## Description of the data

The data for this exact logistic data analysis include the number of students admitted, the total
number of applicants broken down by gender (the variable **female**), and whether or not
they had taken AP calculus (the variable **apcalc**). Since the dataset
is so small, we will read it in directly.

clear input female apcalc admit num 0 0 0 7 0 0 1 1 0 1 0 3 0 1 1 7 1 0 0 5 1 0 1 1 1 1 0 0 1 1 1 6 end

Let’s look at some frequency tables. We will specify the variable **num**
as the frequency weight.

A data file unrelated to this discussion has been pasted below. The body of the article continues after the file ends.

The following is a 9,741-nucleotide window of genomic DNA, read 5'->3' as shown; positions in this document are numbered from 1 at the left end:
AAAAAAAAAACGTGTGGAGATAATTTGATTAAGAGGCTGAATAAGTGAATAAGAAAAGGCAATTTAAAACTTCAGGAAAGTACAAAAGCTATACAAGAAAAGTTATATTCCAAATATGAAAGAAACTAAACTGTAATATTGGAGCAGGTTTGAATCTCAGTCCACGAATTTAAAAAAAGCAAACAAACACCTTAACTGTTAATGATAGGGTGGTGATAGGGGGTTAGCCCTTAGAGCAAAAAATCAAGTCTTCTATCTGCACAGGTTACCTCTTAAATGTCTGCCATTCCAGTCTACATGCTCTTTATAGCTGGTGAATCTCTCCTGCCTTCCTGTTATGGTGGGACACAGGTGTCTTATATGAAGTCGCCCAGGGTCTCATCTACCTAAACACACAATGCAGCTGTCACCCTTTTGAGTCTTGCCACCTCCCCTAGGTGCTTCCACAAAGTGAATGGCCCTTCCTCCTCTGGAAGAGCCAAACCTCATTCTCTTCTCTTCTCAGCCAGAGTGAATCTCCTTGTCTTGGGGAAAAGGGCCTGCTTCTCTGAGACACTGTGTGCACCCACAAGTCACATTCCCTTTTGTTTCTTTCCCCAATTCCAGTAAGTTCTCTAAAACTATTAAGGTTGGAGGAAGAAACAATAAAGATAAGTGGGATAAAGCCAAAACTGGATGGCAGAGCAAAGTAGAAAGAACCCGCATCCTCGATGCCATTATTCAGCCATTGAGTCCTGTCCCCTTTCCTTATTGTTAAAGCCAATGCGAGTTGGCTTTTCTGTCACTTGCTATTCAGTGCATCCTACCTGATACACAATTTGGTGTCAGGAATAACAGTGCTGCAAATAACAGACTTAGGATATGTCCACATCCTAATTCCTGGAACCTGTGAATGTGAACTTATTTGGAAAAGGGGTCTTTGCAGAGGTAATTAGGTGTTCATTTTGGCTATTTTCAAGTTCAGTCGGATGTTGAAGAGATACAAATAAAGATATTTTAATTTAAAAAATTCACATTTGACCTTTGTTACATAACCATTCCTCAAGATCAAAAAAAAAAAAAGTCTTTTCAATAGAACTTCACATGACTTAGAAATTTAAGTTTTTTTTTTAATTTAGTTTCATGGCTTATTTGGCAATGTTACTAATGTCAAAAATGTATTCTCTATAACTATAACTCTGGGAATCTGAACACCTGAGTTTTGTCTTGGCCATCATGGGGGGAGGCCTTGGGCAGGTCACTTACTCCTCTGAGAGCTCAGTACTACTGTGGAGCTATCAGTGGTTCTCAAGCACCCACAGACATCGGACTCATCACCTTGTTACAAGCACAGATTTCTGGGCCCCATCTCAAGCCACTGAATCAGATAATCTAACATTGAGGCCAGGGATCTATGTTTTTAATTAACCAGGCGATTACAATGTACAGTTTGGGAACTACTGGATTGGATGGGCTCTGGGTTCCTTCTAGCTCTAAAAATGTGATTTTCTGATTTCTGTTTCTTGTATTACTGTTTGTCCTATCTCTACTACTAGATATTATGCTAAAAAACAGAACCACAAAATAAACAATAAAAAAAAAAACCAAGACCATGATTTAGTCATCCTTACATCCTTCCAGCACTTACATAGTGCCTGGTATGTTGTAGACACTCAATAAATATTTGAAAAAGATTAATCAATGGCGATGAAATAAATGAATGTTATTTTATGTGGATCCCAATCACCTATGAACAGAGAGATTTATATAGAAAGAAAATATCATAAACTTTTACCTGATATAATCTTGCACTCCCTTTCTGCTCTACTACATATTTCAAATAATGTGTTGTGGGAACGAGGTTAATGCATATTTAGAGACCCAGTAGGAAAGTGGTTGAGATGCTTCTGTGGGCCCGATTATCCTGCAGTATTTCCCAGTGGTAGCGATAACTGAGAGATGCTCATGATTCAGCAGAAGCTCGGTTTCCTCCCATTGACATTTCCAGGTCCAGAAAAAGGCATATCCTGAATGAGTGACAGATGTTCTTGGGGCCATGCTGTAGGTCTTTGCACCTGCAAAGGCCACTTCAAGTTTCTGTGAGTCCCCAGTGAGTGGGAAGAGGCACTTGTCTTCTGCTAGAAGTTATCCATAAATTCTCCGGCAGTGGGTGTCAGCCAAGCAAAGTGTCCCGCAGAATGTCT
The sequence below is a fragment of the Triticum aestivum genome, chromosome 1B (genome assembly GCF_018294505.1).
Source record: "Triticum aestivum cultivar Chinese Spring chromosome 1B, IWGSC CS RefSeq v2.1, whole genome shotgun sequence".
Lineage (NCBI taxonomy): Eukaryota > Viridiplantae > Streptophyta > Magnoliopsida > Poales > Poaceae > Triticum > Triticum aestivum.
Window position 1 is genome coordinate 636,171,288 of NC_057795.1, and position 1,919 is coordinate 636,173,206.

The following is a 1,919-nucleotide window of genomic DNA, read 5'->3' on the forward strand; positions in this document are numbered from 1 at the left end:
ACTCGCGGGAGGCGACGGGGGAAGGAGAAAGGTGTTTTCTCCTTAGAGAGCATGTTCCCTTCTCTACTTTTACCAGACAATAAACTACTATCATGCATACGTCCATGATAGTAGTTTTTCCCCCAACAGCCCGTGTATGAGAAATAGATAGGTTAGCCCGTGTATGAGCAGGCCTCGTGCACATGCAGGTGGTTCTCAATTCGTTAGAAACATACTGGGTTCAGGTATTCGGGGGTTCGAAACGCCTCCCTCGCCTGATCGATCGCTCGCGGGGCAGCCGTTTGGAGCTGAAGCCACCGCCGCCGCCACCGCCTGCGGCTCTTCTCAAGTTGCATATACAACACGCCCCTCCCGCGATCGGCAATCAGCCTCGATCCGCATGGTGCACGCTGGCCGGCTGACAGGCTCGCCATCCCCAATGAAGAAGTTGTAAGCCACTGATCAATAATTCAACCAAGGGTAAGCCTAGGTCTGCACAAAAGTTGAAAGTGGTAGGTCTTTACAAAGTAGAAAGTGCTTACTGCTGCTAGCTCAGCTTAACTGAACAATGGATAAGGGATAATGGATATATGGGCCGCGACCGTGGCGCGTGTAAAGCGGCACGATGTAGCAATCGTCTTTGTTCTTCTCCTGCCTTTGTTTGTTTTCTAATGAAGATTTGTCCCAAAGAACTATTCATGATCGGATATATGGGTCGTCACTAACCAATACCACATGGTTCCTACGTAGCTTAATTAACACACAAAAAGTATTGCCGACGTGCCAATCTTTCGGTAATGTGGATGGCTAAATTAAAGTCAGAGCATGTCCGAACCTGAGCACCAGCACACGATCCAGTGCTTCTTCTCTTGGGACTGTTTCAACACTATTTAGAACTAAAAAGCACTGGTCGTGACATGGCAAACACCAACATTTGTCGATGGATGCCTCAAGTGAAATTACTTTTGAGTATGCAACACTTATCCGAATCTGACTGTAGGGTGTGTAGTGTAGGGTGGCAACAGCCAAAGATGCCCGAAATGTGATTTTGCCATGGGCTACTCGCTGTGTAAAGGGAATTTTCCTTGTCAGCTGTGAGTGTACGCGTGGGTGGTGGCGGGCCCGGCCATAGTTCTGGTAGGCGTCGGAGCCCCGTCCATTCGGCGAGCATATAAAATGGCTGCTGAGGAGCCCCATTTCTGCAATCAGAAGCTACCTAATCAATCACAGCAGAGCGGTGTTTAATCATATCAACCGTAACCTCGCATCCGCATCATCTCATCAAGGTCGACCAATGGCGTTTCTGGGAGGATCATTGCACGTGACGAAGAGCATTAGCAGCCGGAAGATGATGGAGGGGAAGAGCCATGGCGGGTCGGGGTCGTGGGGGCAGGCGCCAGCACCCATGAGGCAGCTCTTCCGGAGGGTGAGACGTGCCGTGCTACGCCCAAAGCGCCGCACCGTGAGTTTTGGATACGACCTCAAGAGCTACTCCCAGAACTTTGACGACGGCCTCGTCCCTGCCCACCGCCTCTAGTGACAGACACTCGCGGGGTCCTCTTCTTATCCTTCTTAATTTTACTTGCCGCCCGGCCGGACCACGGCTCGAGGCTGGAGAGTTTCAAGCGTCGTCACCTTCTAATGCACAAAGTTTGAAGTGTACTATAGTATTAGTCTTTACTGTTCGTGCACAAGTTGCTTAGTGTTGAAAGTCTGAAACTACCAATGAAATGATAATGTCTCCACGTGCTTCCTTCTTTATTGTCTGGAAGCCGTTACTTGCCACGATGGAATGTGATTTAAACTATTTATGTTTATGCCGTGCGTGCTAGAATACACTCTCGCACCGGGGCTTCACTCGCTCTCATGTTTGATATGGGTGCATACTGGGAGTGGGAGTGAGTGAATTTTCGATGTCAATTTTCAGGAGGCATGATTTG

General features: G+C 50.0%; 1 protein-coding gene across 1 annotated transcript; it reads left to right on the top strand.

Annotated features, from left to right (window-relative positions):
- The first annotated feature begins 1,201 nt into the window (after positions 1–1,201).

tabulate female apcalc [fw=num]| apcalc female | 0 1 | Total -----------+----------------------+---------- 0 | 8 10 | 18 1 | 6 6 | 12 -----------+----------------------+---------- Total | 14 16 | 30tabulate female admit [fw=num]| admit female | 0 1 | Total -----------+----------------------+---------- 0 | 10 8 | 18 1 | 5 7 | 12 -----------+----------------------+---------- Total | 15 15 | 30tabulate apcalc admit [fw=num]| admit apcalc | 0 1 | Total -----------+----------------------+---------- 0 | 12 2 | 14 1 | 3 13 | 16 -----------+----------------------+---------- Total | 15 15 | 30table female apcalc admit, content(sum num)------------------------------------ | admit and apcalc | ---- 0 --- ---- 1 --- female | 0 1 0 1 ----------+------------------------- 0 | 7 3 1 7 1 | 5 0 1 6 ------------------------------------